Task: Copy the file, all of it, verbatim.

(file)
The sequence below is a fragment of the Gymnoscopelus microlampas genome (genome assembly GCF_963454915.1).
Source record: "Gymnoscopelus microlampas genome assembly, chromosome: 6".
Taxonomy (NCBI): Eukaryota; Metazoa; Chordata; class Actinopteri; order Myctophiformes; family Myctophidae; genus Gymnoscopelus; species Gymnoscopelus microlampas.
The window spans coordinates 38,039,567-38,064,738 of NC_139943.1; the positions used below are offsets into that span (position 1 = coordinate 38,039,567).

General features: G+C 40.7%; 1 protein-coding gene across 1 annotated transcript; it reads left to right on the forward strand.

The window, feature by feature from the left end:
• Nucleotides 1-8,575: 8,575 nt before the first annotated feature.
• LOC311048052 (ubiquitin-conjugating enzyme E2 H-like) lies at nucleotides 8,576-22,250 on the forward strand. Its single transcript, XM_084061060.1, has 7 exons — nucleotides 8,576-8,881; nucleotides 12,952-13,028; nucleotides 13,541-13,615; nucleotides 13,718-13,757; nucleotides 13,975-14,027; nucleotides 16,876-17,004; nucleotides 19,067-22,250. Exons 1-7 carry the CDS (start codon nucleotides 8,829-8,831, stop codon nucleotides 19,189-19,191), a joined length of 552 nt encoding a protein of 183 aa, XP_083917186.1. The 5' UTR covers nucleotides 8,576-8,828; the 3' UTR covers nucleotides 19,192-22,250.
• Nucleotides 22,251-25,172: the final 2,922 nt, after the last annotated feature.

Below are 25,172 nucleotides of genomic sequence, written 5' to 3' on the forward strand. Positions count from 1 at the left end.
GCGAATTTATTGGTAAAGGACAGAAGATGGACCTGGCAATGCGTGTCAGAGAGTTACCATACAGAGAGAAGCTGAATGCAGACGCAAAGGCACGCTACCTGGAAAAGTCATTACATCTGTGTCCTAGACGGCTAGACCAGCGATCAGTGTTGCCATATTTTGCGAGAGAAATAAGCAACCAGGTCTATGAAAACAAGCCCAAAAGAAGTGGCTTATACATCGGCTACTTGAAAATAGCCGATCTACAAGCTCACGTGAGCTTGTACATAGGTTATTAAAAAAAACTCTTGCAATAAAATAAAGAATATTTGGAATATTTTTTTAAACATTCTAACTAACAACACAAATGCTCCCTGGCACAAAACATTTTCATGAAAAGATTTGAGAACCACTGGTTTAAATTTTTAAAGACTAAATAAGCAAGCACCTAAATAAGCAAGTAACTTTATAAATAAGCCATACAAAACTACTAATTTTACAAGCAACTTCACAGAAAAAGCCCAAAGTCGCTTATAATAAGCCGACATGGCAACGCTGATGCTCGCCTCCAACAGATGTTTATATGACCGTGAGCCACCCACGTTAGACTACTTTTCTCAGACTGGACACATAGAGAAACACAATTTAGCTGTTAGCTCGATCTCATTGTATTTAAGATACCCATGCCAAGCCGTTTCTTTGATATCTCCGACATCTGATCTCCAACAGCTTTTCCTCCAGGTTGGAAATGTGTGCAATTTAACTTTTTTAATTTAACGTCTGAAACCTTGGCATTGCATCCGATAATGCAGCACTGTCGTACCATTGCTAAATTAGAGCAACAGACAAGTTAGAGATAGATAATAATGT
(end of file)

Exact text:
The sequence below is a fragment of the Gymnoscopelus microlampas genome (genome assembly GCF_963454915.1).
Source record: "Gymnoscopelus microlampas genome assembly, chromosome: 6".
Taxonomy (NCBI): Eukaryota; Metazoa; Chordata; class Actinopteri; order Myctophiformes; family Myctophidae; genus Gymnoscopelus; species Gymnoscopelus microlampas.
The window spans coordinates 38,039,567-38,064,738 of NC_139943.1; the positions used below are offsets into that span (position 1 = coordinate 38,039,567).

General features: G+C 40.7%; 1 protein-coding gene across 1 annotated transcript; it reads left to right on the forward strand.

The window, feature by feature from the left end:
• Nucleotides 1-8,575: 8,575 nt before the first annotated feature.
• LOC311048052 (ubiquitin-conjugating enzyme E2 H-like) lies at nucleotides 8,576-22,250 on the forward strand. Its single transcript, XM_084061060.1, has 7 exons — nucleotides 8,576-8,881; nucleotides 12,952-13,028; nucleotides 13,541-13,615; nucleotides 13,718-13,757; nucleotides 13,975-14,027; nucleotides 16,876-17,004; nucleotides 19,067-22,250. Exons 1-7 carry the CDS (start codon nucleotides 8,829-8,831, stop codon nucleotides 19,189-19,191), a joined length of 552 nt encoding a protein of 183 aa, XP_083917186.1. The 5' UTR covers nucleotides 8,576-8,828; the 3' UTR covers nucleotides 19,192-22,250.
• Nucleotides 22,251-25,172: the final 2,922 nt, after the last annotated feature.

Below are 25,172 nucleotides of genomic sequence, written 5' to 3' on the forward strand. Positions count from 1 at the left end.
GCGAATTTATTGGTAAAGGACAGAAGATGGACCTGGCAATGCGTGTCAGAGAGTTACCATACAGAGAGAAGCTGAATGCAGACGCAAAGGCACGCTACCTGGAAAAGTCATTACATCTGTGTCCTAGACGGCTAGACCAGCGATCAGTGTTGCCATATTTTGCGAGAGAAATAAGCAACCAGGTCTATGAAAACAAGCCCAAAAGAAGTGGCTTATACATCGGCTACTTGAAAATAGCCGATCTACAAGCTCACGTGAGCTTGTACATAGGTTATTAAAAAAAACTCTTGCAATAAAATAAAGAATATTTGGAATATTTTTTTAAACATTCTAACTAACAACACAAATGCTCCCTGGCACAAAACATTTTCATGAAAAGATTTGAGAACCACTGGTTTAAATTTTTAAAGACTAAATAAGCAAGCACCTAAATAAGCAAGTAACTTTATAAATAAGCCATACAAAACTACTAATTTTACAAGCAACTTCACAGAAAAAGCCCAAAGTCGCTTATAATAAGCCGACATGGCAACGCTGATGCTCGCCTCCAACAGATGTTTATATGACCGTGAGCCACCCACGTTAGACTACTTTTCTCAGACTGGACACATAGAGAAACACAATTTAGCTGTTAGCTCGATCTCATTGTATTTAAGATACCCATGCCAAGCCGTTTCTTTGATATCTCCGACATCTGATCTCCAACAGCTTTTCCTCCAGGTTGGAAATGTGTGCAATTTAACTTTTTTAATTTAACGTCTGAAACCTTGGCATTGCATCCGATAATGCAGCACTGTCGTACCATTGCTAAATTAGAGCAACAGACAAGTTAGAGATAGATAATAATGT